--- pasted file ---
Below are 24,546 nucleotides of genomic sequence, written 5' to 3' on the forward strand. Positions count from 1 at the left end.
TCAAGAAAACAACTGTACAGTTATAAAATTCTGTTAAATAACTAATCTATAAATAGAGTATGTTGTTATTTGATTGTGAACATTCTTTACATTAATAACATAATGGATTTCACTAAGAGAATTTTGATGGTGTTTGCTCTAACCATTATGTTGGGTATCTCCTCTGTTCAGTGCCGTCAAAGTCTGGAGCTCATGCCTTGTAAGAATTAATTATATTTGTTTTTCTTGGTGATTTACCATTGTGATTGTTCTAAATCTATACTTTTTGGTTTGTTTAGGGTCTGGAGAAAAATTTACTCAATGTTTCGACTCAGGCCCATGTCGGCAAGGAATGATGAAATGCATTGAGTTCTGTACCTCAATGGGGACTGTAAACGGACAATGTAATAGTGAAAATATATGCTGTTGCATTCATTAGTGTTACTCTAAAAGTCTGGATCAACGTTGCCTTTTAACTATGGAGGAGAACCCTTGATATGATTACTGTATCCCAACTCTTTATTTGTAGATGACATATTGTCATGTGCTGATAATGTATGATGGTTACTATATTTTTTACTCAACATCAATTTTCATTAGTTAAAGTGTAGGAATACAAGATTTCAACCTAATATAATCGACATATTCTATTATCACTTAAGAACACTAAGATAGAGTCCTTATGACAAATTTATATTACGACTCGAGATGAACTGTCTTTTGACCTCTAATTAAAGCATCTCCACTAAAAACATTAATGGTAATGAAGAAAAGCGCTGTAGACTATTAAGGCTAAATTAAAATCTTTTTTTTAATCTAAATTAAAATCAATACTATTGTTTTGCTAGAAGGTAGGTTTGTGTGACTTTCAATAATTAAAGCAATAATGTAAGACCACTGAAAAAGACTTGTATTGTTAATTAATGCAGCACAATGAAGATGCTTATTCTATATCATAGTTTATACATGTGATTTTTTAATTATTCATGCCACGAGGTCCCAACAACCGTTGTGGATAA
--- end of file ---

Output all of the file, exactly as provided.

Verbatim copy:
Below are 24,546 nucleotides of genomic sequence, written 5' to 3' on the forward strand. Positions count from 1 at the left end.
TCAAGAAAACAACTGTACAGTTATAAAATTCTGTTAAATAACTAATCTATAAATAGAGTATGTTGTTATTTGATTGTGAACATTCTTTACATTAATAACATAATGGATTTCACTAAGAGAATTTTGATGGTGTTTGCTCTAACCATTATGTTGGGTATCTCCTCTGTTCAGTGCCGTCAAAGTCTGGAGCTCATGCCTTGTAAGAATTAATTATATTTGTTTTTCTTGGTGATTTACCATTGTGATTGTTCTAAATCTATACTTTTTGGTTTGTTTAGGGTCTGGAGAAAAATTTACTCAATGTTTCGACTCAGGCCCATGTCGGCAAGGAATGATGAAATGCATTGAGTTCTGTACCTCAATGGGGACTGTAAACGGACAATGTAATAGTGAAAATATATGCTGTTGCATTCATTAGTGTTACTCTAAAAGTCTGGATCAACGTTGCCTTTTAACTATGGAGGAGAACCCTTGATATGATTACTGTATCCCAACTCTTTATTTGTAGATGACATATTGTCATGTGCTGATAATGTATGATGGTTACTATATTTTTTACTCAACATCAATTTTCATTAGTTAAAGTGTAGGAATACAAGATTTCAACCTAATATAATCGACATATTCTATTATCACTTAAGAACACTAAGATAGAGTCCTTATGACAAATTTATATTACGACTCGAGATGAACTGTCTTTTGACCTCTAATTAAAGCATCTCCACTAAAAACATTAATGGTAATGAAGAAAAGCGCTGTAGACTATTAAGGCTAAATTAAAATCTTTTTTTTAATCTAAATTAAAATCAATACTATTGTTTTGCTAGAAGGTAGGTTTGTGTGACTTTCAATAATTAAAGCAATAATGTAAGACCACTGAAAAAGACTTGTATTGTTAATTAATGCAGCACAATGAAGATGCTTATTCTATATCATAGTTTATACATGTGATTTTTTAATTATTCATGCCACGAGGTCCCAACAACCGTTGTGGATAA